Cynefin: A Framework For Thinking
Cynefin is a Welsh word for the place you are from: for your habitat. But it means much more than that. It means the many the layers of identify that makeup who you are. These comprise place but also language, family, tribe, village, all the ties that bind you to a sense of your self and all the complexity through which you have to navigate that identity. It is the name for a framework for thinking about change, a tool for analysis which is especially useful in the energy industry.
There are four segments in a Cynefin framework: Simple, complicated, complex and chaotic
The usual diagram used by practitioners looks like this, though there are variations:
The Simple box is the one in which when you are faced by the disorder of a new challenge or opportunity you know exactly what to do. You sense the disorder which means you need to look at it. Having seen it you can place into a category in which you know how to respond and you have a best practice process in place to deliver that response.
Your house is on fire. You know the fire has been caused by wood burning. You have put a fire like this out before. You put the fire out with water.
But what if the disorder produces a situation that you cannot immediately categorise based on your previous experience and apply remedies that you know to work? What if the disorder you face is in the Complicated box? Then you sense the disorder and if you cannot see how to categorise it, you have to analyse it. You need additional knowledge and expertise in order to respond. You then apply good practice to the situation to see if that works and if, over time, that works consistently when faced with this kind of situation you can move the response to that disorder from the Complicated box to the Simple box.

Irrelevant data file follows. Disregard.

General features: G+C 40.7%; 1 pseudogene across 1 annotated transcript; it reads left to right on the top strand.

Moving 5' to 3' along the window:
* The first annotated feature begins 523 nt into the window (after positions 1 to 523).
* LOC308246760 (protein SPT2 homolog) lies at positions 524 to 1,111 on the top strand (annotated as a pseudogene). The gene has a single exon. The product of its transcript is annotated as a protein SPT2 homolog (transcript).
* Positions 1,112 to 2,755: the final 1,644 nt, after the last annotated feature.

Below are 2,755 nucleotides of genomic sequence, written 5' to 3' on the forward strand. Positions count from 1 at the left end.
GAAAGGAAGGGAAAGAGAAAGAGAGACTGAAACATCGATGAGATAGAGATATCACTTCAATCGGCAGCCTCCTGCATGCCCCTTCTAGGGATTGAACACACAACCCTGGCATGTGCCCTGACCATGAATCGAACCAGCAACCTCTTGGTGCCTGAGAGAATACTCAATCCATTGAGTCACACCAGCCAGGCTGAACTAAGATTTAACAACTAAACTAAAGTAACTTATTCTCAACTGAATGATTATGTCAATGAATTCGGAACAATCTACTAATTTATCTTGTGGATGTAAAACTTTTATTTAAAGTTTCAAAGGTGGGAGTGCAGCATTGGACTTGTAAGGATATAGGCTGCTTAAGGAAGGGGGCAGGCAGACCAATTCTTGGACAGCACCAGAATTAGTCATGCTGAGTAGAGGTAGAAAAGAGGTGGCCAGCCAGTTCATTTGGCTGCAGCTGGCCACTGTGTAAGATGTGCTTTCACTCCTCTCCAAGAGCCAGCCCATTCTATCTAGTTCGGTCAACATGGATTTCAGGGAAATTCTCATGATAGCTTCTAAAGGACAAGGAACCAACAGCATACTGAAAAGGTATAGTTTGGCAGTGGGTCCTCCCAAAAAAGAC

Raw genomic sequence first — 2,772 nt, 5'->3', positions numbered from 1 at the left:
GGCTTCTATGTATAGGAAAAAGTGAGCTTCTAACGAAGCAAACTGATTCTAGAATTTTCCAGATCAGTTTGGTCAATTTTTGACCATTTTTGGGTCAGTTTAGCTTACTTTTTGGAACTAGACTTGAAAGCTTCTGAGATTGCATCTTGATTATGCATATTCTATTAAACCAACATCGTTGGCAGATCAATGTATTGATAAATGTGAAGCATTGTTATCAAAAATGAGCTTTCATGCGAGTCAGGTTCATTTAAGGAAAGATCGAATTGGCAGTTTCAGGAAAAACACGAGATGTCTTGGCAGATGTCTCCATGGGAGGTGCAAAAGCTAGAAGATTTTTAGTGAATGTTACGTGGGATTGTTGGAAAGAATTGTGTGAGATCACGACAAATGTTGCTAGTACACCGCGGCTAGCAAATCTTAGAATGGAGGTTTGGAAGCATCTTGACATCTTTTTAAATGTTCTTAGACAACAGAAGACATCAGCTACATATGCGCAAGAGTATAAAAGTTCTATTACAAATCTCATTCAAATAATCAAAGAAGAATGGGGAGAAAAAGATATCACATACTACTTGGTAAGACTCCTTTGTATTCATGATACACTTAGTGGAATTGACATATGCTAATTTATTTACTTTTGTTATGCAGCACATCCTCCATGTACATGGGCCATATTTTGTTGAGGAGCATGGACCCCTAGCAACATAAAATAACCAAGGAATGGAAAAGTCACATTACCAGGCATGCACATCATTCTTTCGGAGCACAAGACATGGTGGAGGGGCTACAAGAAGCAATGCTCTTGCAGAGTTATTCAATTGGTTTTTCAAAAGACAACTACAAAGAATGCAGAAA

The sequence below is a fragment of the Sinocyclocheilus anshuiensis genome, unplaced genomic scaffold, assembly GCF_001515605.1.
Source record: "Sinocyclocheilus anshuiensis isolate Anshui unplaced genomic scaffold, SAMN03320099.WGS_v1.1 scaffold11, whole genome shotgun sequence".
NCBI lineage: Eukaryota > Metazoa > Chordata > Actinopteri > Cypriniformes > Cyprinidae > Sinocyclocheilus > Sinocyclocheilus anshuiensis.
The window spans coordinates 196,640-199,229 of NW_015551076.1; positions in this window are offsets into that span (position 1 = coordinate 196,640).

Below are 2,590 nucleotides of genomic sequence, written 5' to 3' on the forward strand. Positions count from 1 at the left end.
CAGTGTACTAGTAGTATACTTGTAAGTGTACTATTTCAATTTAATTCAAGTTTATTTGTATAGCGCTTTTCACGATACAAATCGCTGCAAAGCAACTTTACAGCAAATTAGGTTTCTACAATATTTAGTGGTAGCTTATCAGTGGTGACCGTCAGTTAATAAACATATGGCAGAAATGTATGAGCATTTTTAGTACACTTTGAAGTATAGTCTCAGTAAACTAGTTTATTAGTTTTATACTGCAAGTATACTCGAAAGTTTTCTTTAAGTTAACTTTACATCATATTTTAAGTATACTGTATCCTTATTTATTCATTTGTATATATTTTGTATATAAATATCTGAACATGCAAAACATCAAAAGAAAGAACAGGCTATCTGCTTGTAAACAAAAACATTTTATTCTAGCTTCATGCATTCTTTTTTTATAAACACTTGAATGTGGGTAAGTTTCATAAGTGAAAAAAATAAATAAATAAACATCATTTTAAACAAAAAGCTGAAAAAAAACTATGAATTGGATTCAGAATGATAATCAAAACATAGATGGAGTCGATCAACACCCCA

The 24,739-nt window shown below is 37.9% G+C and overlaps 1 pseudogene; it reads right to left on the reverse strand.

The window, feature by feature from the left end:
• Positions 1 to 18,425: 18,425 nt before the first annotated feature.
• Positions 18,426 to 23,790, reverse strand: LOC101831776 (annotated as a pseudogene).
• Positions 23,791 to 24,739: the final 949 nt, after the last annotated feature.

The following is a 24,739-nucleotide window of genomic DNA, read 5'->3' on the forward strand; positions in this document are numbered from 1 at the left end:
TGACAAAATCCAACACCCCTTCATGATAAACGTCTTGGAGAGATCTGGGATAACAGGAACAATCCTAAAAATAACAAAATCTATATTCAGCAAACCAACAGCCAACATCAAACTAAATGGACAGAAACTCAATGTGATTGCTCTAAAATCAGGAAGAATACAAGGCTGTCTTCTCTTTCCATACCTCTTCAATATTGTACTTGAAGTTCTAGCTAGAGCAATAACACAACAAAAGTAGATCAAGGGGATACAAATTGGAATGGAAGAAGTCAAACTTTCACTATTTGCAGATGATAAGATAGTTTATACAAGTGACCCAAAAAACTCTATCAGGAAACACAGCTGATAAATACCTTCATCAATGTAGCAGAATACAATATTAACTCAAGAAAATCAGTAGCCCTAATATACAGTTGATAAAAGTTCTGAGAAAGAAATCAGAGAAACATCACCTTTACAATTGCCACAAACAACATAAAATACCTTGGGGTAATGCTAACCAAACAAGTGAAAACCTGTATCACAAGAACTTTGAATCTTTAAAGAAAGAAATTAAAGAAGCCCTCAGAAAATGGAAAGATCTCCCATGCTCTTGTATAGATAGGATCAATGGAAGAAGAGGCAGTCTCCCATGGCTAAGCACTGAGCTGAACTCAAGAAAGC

Your house is on fire. You are not sure what is burning in the fire or how it started. You check with a firefighter. You use water on some parts and smother other parts. The fire goes out.
Sometimes the disorder is multifaceted or fronted and/or unexpected in the range of dimensions it covers; this puts it in the Complex box. You sense there is disorder so you probe to establish what the dimensions of the problem are. When you begin to understand the challenge, you try new things (emergent practice) to solve the problem.
The fire and smoke seem to be coming from many different directions in your house, including from behind a closed door. You consult with experts who suggest an experiment with a wind machine to see if this can blow the fire out across the whole house, it has not been tried before but if it works it will deal with the problem.
Beyond the Complex is the Chaotic. There is so much disorder and it is so complicated that you have to act first and then ask questions after. When you have acted you then see what impact this has had and you respond.
Your whole neighbourhood is engulfed in wildfires which threaten your house and your means of escape. You have to act. You run.
There is one feature of this framework that is really important. The divide between the Simple and the Chaotic is a cliff. If you continue simply reacting to disorder by pushing more and more responses down the Simple path of best practice you will edge closer and closer to the edge of the cliff and eventually, you will fall into chaos.